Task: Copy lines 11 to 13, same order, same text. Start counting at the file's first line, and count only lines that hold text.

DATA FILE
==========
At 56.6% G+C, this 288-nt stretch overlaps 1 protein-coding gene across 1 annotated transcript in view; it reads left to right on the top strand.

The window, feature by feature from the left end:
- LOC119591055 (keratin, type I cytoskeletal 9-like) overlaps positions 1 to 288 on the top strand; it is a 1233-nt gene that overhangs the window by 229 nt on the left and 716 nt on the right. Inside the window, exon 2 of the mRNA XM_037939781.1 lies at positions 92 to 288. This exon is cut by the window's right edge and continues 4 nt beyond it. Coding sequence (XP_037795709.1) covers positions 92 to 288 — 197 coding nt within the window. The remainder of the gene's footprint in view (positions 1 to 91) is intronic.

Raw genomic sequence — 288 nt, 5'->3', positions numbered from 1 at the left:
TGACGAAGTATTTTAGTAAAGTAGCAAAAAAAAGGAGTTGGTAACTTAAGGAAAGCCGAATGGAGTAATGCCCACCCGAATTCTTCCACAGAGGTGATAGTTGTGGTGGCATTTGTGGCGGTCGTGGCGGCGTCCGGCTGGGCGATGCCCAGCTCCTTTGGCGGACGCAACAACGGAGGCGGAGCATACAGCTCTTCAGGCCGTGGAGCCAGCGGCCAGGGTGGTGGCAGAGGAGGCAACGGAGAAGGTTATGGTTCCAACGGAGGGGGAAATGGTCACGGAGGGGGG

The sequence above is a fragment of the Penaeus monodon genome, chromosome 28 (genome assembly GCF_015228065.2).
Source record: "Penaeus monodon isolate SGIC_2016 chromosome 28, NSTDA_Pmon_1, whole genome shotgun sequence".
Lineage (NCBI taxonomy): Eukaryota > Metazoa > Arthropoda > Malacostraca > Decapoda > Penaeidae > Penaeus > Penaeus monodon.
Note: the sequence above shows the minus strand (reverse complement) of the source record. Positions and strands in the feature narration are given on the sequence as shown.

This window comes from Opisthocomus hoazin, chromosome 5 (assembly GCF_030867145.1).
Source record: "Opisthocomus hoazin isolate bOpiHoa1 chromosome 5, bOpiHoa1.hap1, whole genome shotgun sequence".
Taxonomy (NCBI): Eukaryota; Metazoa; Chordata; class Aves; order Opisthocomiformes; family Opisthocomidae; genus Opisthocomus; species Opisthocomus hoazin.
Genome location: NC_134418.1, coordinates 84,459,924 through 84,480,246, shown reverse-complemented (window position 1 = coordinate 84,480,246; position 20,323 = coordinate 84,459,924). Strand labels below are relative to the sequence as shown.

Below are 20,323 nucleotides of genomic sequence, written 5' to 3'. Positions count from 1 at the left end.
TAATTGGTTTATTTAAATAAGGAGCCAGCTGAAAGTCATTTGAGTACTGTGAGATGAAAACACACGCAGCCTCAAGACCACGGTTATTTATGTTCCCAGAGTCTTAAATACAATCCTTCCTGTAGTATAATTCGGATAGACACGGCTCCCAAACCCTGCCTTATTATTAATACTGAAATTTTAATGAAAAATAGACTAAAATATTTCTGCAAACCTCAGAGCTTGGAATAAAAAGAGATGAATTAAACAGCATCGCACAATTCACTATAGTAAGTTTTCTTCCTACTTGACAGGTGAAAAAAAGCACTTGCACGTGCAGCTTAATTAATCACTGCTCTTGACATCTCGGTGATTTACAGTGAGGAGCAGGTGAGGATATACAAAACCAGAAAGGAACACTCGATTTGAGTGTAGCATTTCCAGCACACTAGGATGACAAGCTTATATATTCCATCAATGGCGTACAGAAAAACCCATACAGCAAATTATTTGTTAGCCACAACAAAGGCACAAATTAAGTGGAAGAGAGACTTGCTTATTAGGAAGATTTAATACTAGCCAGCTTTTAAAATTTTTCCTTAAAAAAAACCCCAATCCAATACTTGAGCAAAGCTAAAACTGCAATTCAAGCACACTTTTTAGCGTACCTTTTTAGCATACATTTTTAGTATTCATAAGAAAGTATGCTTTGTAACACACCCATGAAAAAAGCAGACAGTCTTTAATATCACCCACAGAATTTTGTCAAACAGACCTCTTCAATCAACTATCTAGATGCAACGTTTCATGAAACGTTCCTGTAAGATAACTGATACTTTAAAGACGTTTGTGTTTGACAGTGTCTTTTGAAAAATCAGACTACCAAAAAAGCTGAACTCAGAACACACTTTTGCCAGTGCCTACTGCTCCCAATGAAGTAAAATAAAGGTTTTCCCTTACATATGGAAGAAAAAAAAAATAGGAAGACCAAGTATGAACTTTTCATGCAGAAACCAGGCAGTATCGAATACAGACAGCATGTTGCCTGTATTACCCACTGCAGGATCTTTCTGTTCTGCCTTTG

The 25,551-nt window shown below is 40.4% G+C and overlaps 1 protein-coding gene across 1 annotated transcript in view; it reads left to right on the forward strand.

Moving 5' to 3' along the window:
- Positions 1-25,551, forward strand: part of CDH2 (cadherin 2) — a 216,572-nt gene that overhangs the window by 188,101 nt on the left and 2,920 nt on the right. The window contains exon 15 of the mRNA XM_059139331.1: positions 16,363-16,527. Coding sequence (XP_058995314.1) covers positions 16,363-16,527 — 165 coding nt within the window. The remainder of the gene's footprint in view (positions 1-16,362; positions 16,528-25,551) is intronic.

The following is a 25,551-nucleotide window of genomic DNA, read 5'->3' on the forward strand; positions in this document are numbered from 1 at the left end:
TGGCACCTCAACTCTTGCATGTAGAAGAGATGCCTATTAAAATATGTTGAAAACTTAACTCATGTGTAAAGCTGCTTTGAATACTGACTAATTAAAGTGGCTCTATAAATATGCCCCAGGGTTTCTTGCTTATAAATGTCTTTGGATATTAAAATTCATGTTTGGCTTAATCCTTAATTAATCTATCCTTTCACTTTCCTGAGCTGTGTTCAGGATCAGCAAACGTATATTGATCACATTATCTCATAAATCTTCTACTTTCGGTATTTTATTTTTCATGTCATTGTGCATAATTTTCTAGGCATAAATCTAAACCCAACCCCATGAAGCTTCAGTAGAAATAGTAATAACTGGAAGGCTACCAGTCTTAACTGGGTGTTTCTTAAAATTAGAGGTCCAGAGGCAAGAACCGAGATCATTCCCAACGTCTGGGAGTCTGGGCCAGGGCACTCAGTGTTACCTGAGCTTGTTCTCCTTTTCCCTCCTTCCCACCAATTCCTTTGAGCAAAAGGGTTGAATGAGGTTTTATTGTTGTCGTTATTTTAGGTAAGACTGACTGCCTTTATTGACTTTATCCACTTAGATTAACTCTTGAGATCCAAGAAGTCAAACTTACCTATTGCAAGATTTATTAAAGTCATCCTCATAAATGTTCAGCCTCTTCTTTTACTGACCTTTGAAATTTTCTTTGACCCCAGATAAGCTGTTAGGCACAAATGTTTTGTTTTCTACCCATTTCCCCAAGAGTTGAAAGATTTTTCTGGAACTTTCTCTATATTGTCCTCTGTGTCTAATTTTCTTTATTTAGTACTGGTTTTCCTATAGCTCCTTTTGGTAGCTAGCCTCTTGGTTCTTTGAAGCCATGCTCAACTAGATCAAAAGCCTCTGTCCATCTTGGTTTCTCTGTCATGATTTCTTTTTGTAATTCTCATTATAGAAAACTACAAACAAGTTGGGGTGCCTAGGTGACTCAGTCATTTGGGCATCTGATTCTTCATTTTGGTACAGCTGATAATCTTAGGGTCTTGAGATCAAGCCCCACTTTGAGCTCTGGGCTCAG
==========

Source record: "Opisthocomus hoazin isolate bOpiHoa1 chromosome 5, bOpiHoa1.hap1, whole genome shotgun sequence".
Taxonomy (NCBI): Eukaryota; Metazoa; Chordata; class Aves; order Opisthocomiformes; family Opisthocomidae; genus Opisthocomus; species Opisthocomus hoazin.
Genome location: NC_134418.1, coordinates 84,459,924 through 84,480,246, shown reverse-complemented (window position 1 = coordinate 84,480,246; position 20,323 = coordinate 84,459,924). Strand labels below are relative to the sequence as shown.